REAL Women's Gwen Landolt criticized Canada's Foreign Minister for pursuing a personal agenda.

REAL Women’s Gwen Landolt criticized Canada’s Foreign Minister for pursuing a personal agenda.

On August 7, REAL Women of Canada issued a press release condemning John Baird, Minister of Foreign Affairs, for imposing what it said was “his own perspective on homosexuality” in foreign countries such as Uganda, Kenya, and Russia when they have considered or passed laws opposed to homosexual activity and the gay agenda.

REAL Women, a pro-life and pro-family group that does not accept government subsidies, also chastised Baird for “using taxpayers money to promote his own personal agenda and endeavouring to set standards of the laws of foreign countries.” They criticized the Foreign Minister for giving $200,000 to pro-gay rights groups in Uganda and Kenya to promote the gay agenda in those African countries. Gwen Landolt, vice president of REAL Women, asked, “just who does John Baird think he is?”

Baird, and the Department of Foreign Affairs, has in the past two years been outspoken about the rights of homosexuals, admitting to attempting to repeatedly pressure the Russian government not to pass a law outlawing promotion of homosexuality earlier this year. Baird responded to REAL Women by saying: “We have put a great deal of emphasis promoting Canadian values … With respect to sexual minorities, we’ve focused on three things. One, against the criminalization of sexual minorities, two against violence, and three, against the death penalty.” Baird told the Canadian Press, “I think 99.9 of Canadians support us on those three issues.”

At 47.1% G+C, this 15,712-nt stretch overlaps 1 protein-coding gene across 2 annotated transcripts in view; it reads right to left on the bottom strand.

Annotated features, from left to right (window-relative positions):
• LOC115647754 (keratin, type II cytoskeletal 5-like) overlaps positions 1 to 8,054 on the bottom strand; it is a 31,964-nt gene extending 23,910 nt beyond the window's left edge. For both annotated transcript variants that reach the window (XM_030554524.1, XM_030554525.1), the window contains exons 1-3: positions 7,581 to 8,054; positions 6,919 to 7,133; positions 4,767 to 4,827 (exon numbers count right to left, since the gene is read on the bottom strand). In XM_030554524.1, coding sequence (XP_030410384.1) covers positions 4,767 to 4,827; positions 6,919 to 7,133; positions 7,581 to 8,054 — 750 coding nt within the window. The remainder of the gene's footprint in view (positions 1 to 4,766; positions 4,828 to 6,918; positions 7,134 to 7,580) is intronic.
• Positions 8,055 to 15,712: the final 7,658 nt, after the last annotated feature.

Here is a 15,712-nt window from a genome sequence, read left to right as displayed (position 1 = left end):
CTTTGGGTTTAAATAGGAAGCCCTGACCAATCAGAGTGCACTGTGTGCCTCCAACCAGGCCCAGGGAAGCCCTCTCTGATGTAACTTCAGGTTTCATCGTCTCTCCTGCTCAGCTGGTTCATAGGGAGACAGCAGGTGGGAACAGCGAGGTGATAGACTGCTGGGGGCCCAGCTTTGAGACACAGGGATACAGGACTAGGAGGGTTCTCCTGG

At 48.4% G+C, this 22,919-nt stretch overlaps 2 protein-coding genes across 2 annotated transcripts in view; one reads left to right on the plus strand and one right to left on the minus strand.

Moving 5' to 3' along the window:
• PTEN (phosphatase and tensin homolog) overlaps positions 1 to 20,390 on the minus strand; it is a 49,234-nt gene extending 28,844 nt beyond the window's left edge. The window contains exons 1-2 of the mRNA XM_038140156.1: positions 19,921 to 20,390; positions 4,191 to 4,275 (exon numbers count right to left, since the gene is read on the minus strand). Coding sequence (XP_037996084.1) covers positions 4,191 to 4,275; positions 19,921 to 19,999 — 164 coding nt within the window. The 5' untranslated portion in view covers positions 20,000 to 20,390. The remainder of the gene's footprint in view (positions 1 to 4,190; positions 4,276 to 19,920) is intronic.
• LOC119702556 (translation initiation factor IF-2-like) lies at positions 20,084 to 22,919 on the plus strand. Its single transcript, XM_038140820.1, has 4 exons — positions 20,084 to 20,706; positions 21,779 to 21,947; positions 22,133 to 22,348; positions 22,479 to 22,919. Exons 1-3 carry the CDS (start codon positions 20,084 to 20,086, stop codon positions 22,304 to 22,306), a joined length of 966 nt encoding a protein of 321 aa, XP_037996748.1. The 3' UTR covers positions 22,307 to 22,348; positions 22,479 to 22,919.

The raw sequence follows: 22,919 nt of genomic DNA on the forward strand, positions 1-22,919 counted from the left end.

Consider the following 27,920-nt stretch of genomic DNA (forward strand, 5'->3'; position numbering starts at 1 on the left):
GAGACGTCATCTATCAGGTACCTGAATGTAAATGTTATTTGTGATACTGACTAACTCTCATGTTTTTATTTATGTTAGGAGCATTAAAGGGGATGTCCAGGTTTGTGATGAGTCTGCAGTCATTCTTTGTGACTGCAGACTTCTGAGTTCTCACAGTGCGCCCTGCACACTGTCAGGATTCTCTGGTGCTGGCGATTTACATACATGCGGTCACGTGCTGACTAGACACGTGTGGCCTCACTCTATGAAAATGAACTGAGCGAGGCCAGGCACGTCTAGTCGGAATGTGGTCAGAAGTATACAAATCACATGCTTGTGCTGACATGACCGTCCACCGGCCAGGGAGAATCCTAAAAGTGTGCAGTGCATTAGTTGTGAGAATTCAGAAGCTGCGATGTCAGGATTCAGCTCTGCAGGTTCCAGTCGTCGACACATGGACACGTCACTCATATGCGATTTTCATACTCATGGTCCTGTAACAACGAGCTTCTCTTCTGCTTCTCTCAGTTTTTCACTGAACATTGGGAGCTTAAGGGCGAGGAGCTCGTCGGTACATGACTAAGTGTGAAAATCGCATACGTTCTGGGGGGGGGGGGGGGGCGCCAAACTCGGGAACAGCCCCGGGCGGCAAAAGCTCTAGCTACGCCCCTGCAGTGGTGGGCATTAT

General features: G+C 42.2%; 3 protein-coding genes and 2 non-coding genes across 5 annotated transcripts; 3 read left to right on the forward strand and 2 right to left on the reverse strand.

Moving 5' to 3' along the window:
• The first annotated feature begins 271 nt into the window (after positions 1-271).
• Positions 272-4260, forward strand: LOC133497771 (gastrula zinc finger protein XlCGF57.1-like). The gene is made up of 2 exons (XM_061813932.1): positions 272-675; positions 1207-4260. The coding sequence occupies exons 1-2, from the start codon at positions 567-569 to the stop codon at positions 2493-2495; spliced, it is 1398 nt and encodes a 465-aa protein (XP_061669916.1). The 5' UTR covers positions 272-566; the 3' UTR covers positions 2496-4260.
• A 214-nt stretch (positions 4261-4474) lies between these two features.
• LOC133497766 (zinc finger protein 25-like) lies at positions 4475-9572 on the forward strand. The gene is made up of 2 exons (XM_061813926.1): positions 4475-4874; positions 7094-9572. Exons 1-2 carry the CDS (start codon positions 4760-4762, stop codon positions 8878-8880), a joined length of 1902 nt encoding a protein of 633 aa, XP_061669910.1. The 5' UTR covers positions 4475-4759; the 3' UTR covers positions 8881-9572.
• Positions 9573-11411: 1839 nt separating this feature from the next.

Landolt disagrees. In her press release, she said Baird’s support of gay rights and funding of homosexual activists groups betrays “conservative values and that of grassroots Canadians, who after all, pay the bulk of taxes.”

Landolt also said the government should not impose its values on sovereign countries.

The media immediately pounced on the criticism, saying that REAL Women supports violence against homosexuals, including murder. The CBC reported that during an interview with Landolt they noted Uganda considered the death penalty as punishment for having homosexual relations and that she replied, “it may be unwise by Western standards, but who are we to interfere in a sovereign country?”

Landolt told that she was misquoted, that she was talking about Russia’s anti-gay propaganda laws, not African laws that target homosexual behaviour for punishment that includes imprisonment. She clarified to LSN that she did not consider Russia’s laws, which prohibits homosexual indoctrination of minors and bans gay pride parades, to “necessarily (be) a human rights violation,” but that they still might be “unwise by Western Standards,” adding as an aside, “who are we to interfere in a sovereign country?” She accused the state broadcaster of possibly intentionally misrepresenting her views.

REAL Women also faced criticism from erstwhile supporters and allies. National Post columnist Barbara Kay said that while REAL Women had “commanded my intellectual respect and not infrequently my approval” because of their stance on abortion and men’s rights, she deplored their “stand on gay rights.” Kay charged REAL Women with violating Christian values by supporting violence against homosexuals. She apparently believed the CBC characterization of Landolt’s views, calling her misquotes a “stunning moral gaffe.”